Eight weeks to go
But the contractions started. Preterm labor, right? We’ll go to the hospital. IV fluids. Terbutaline. They’ll stop.
Everything will be okay
Everything was not okay
Nervous smiles until the nurse could find no fetal heart tones. No heartbeat. No tiny life inside.
The living womb should never be a tomb.
Ultrasound and tears confirmed the agonizing truth.
Our baby girl was gone.
I stood beside my wife in those surreal moments—those seared-forever-in-my-brain moments and realized not only was our first child dead, but my wife still had to go through labor—still had to deliver our Sara.
I prayed God would make it fast, and He answered my prayer. 90 minutes later our lifeless bundle of lost hopes was in our arms.
We had lived a charmed life—a dream life. High school sweethearts. She’d gotten her dream job teaching third grade. I was following my childhood dream as a junior in medical school. Life was good.
But this tiny life in my arms was gone.
Belief was not on the line for me. Trust was.
I believed in God. My belief never faltered. But did I trust Him?
I don’t believe that moment was a test. I don’t believe God staged the death of my daughter to test me, but I know he was beside me and with me through it all.
Pitocin and morphine worked their wonders as my wife’s labor was shortened and eased. But she still had to go through it. Sweating. Gripping the bed rails. Gritting her teeth. Too intense—too real—no time for tears. She held on enduring each contraction.
As I stood helpless holding her hand, I questioned God—my mind a whirring whirling mess of emotions and whys.
In the midst of my emotional storm, I could hear the crackling voice of the early Christian martyr, Polycarp. As he stood tied to a stake atop a pile of wood, his Roman oppressors goaded him with one last chance to save himself by denouncing Christ and offering allegiance to the emperor. As they held the torch that would burn him alive, he said, “I have served Him 84 years, and he has never failed me. Why would I fail him now?”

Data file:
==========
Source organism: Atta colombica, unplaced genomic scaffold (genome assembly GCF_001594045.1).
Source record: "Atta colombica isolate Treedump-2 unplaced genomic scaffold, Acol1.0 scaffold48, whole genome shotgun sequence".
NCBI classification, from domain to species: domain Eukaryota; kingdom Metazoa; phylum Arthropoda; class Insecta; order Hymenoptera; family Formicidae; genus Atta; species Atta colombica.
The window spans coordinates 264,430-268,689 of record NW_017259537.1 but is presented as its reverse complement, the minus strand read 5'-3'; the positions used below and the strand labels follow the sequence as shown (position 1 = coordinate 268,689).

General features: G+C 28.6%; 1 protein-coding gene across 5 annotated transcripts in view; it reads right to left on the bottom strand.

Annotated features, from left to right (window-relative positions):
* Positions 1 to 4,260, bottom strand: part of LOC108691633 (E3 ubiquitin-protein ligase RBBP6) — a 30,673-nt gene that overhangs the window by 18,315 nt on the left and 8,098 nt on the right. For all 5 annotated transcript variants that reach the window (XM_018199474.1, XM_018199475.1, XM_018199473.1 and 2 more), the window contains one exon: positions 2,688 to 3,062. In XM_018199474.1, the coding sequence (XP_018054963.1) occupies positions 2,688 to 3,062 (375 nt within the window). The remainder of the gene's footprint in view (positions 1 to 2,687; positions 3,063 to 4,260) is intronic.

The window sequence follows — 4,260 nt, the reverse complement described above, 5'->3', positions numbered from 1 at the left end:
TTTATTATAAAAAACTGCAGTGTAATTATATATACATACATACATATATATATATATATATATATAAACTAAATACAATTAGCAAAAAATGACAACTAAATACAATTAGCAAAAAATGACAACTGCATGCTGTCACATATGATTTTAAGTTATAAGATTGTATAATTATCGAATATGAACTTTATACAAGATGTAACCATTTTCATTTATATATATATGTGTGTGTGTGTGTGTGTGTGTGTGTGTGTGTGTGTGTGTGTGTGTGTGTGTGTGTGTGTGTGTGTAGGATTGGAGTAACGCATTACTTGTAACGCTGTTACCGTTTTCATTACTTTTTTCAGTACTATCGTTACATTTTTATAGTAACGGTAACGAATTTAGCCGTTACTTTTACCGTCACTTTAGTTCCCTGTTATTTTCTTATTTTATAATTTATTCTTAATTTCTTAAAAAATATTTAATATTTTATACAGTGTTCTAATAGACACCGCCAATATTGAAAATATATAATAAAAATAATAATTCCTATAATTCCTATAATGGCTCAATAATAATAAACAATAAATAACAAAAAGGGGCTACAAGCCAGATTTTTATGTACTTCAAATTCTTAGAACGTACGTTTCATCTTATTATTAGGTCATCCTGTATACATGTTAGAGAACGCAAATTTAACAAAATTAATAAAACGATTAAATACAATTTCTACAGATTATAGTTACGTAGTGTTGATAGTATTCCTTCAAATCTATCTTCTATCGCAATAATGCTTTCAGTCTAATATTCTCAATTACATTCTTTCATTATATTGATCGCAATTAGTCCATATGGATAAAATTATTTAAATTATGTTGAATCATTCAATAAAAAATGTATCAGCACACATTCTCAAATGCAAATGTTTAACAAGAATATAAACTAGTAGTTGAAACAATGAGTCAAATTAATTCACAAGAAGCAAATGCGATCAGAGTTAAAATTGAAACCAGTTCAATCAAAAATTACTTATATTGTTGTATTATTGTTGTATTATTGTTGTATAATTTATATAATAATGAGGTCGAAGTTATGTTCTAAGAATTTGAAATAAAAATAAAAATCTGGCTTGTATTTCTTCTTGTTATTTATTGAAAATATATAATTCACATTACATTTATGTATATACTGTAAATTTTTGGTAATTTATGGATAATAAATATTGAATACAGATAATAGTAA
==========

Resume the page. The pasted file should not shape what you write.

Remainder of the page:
Was that enough? That one completely nerdy but real thought? I wasn’t sure. But up to that moment I’d never felt let down by God, so I made the decision to trust.
“No matter what, I’m going to trust You, God.”
Nothing changed. I was still standing there—a wannabe doctor paralyzed by the dark reality of death. My child. Our child. Our supposed-to-be bundle of joy turned into a jumble of tears and drowned hopes.
As I stood beside my young, vulnerable, courageous, never-doubting wife, I felt a sudden warmth and I felt transported. Not some weird metaphysical experience. I was right there—beside her the whole time.
But as I looked down over her, I felt like I was flying upward through the ceiling, through the roof, above the city through the clouds, beyond the atmosphere—looking down upon the turning sphere of Earth.
Just as quickly, the clouds came rushing up toward me. And when I broke through the clouds I was looking down on the cross. My savior hanging by his hands and feet.
No words. No voice from heaven. But I could feel the Father’s words resonate in my soul. In my pain, I caught a glimpse of how God felt.
And I know He knows and He feels my pain. He shared my tears.
Yes, I will trust Him! The God who knows my suffering—who knows my hopes, my fears, my dreams. The God who knows my heart.
Even amidst my heaviest hurt,
I felt His healing.
Did God take away our pain? No. But He understands our pain. He endures our pain alongside us. And He holds us close. We are His bundle of joy—His jumble of tears—His hope.
Jesus endured the cross for the joy He could see in us—the plans He has for us, plans to prosper us and not to harm us—plans for a forever future with Him.
Plans that one day include seeing my Sara again.